Advisory Council Consortium Contacts CTC Accreditation East Bay Induction Consortium September Board Update What is Induction?
Charter/Private Induction Newark Induction ECO Induction Seminars Program Requirements Professional Development CC Resources Units Letter for Credential Candidate E-Portfolio Early Completion Option (ECO) Credential Candidate MOU Credential Information Form Ed Specialist Inspiration Welcome Credential Candidates! Year Two Credential Candidates
Mentoring Calendar Mentor Activity Logs Support Provider Units SP Resources Support Provider Page Support Providers Support Provider Application SP Calendar 2017- 2018
We Are All On The Same Team!
Blue Resource Guide Book Additional Renewal Requirements APPEALS (GRIEVANCE) POLICY Building Relationships in Induction Checking my Systems for Bias Class Profile: Knowing My Students Communication Log for Students, Parents, and Families CSTPs Early Completion Option EBIC Appeals Fall Observation Record Individualized Learning Plan (ILP) Induction Program Requirements Induction Program Standards Initial Observation Instructional Environment Investigation of Professional Practice Learning Focused Conversation MAL-Completed Mentor Activity Log 1 Blank Mentor Activity Log 2 Mentor Activity Log 2 Sample Mentor Activity Log 3 Mentor Activity Log 3 Sample Mission Statement Options to Clear * What is CTIP? Post-Observation Conversation Roles & Responsibilities of SPs Site and District Resources SP DOP Step 1 - 4: Individual Induction Plan Step Five: Plan for Lesson Series Step Six: Collecting Evidence Summative Assessment T3 - INV 1: Individual Induction Plan for Investigation of Professional Practice Teacher Induction Program Goals Triad Support Meeting Trimester 1 Activities - Submission Checklist Trimester 2 Activities - Submission Checklist Trimester 3 Activities - Submission Checklist Year At A Glance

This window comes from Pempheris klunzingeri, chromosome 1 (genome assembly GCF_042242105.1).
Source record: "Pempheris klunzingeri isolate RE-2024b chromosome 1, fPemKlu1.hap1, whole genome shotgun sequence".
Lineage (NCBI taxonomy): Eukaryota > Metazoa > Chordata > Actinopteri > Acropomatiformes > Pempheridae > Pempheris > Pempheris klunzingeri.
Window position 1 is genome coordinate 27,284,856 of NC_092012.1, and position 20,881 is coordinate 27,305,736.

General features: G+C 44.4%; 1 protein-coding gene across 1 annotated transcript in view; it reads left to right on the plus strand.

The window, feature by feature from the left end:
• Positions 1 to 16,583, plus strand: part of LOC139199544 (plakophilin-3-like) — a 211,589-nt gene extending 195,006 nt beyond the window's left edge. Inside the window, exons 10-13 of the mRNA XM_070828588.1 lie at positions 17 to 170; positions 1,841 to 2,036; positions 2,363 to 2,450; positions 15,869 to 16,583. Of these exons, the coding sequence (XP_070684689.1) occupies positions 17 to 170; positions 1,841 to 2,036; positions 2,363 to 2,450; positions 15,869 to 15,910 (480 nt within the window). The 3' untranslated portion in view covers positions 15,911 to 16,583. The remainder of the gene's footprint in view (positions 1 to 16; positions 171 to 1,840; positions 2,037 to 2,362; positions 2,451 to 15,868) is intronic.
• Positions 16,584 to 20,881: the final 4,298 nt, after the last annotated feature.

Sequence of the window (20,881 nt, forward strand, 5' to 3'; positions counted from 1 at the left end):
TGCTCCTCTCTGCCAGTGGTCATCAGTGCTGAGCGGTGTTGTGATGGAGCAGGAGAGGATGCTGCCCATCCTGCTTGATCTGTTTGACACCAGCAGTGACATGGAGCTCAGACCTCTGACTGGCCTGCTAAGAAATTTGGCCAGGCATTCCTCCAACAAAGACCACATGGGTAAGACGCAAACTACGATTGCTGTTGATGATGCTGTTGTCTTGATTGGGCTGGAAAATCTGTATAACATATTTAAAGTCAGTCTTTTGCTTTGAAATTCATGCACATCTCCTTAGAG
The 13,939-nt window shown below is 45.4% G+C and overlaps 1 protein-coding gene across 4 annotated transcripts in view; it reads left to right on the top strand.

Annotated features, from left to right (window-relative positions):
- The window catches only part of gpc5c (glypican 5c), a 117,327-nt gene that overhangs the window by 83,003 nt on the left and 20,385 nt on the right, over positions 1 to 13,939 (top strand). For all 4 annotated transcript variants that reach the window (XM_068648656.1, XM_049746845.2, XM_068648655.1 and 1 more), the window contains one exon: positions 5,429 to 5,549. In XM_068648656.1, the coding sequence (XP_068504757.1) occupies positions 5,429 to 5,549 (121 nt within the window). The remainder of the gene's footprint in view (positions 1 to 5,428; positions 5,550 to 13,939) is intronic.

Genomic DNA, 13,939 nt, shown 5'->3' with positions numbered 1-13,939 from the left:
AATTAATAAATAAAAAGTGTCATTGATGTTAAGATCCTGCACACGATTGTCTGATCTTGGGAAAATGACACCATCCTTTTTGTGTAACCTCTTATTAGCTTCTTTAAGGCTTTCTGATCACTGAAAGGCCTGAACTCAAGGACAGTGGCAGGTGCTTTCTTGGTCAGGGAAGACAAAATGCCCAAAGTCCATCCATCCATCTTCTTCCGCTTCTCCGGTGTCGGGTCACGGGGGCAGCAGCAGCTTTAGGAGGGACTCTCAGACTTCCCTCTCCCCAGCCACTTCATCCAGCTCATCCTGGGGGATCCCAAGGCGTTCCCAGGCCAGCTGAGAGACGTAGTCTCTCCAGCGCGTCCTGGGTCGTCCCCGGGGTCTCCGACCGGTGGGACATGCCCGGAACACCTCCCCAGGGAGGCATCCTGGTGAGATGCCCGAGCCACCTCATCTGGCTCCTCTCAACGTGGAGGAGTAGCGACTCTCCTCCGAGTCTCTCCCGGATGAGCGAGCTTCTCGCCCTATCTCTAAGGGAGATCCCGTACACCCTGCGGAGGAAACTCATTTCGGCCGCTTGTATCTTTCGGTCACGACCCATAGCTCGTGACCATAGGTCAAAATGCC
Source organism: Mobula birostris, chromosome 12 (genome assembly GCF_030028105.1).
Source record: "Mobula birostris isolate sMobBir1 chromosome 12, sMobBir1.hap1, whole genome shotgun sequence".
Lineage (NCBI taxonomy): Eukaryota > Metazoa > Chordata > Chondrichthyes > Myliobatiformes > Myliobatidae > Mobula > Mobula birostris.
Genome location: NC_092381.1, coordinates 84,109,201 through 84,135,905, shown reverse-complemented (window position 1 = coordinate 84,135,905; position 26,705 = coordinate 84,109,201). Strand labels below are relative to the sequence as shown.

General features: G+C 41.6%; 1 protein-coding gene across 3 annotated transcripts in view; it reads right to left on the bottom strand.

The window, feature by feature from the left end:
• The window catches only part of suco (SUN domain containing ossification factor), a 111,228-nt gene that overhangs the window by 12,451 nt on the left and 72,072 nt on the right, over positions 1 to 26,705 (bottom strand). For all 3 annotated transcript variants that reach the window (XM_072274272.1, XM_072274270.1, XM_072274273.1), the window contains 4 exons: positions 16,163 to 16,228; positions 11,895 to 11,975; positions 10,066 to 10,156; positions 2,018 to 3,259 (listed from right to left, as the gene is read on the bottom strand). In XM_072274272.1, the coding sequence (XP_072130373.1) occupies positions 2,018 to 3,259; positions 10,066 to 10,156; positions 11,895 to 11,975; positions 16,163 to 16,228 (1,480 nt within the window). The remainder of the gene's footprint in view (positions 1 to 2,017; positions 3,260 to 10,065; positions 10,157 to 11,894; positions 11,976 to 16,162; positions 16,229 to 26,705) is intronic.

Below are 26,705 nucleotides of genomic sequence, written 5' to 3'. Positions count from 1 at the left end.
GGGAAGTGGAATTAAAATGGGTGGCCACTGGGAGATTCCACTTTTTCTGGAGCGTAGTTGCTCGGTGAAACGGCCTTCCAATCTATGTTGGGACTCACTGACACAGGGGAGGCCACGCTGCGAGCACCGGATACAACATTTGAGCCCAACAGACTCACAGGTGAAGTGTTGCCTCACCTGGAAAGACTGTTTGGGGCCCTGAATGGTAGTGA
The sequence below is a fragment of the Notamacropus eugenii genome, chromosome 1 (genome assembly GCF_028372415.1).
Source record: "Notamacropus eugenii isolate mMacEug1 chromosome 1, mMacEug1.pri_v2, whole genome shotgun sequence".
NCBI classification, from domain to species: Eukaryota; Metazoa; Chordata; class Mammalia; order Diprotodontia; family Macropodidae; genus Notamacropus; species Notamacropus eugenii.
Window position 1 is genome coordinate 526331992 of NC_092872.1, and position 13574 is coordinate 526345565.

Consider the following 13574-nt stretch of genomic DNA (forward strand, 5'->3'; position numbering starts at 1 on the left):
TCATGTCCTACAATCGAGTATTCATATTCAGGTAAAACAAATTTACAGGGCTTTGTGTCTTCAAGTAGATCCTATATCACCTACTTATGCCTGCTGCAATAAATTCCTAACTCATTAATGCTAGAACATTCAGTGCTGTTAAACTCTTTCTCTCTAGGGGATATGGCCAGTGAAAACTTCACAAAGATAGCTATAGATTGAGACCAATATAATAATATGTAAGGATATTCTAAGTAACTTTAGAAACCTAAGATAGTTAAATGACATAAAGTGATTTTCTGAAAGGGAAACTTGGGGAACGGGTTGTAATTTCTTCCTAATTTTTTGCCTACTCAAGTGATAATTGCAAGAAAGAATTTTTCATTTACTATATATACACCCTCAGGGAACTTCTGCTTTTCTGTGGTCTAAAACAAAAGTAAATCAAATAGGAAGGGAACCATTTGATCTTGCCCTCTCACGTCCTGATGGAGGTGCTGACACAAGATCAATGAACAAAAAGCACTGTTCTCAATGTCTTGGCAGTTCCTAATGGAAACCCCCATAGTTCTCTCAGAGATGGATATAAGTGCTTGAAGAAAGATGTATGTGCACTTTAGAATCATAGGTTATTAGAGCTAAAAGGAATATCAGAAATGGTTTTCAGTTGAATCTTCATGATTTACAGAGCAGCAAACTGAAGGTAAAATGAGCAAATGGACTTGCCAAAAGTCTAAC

"Laughter is an instant vacation."

-Milton Berle

"Gratitude unlocks the fullness of life.

It turns what we have into enough, and more. 

It turns denial into acceptance,

Chaos to order, confusion to clarity.

It can turn a meal into a feast, a house into a home,

a stranger into a friend.

Gratitude makes sense of our past,

brings peace for today, and creates a vision for tomorrow."

                          -Melody Beattie

I Teach

I light a spark in a darkened soul

I warm the heart of one grown cold

I look beyond and see within

behind the face, beneath the skin

I quench a thirst, I soothe a pain

I provide the food that will sustain

I touch, I love, I laugh, I cry

Whatever is needed, I supply

Yet more than I give, I gain from each

I am most richly blessed - I teach!

Annette L. Breaux

Inspiration

"You get the best efforts from others not by LIGHTING a fire beneath them, but by BUILDING a fire within."

            - Bob Nelson

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 I hear and I forget.

I see and I remember.

I do and I understand.

-Chinese Proverb

"There is something that is much more scarce, something finer far, something rarer than ability.  It is the ability to recognize ability."

                                                                                   -Elbert Hubbard

Every single student possesses lots of strengths.  Sometimes we have to search a little harder and dig a little deeper to find strengths in some, but the strengths are there.  Life truly is what we focus on, if you want students to succeed, then focus on their strengths.  it's really that simple!

What does Cooperative Group Activities Look Like?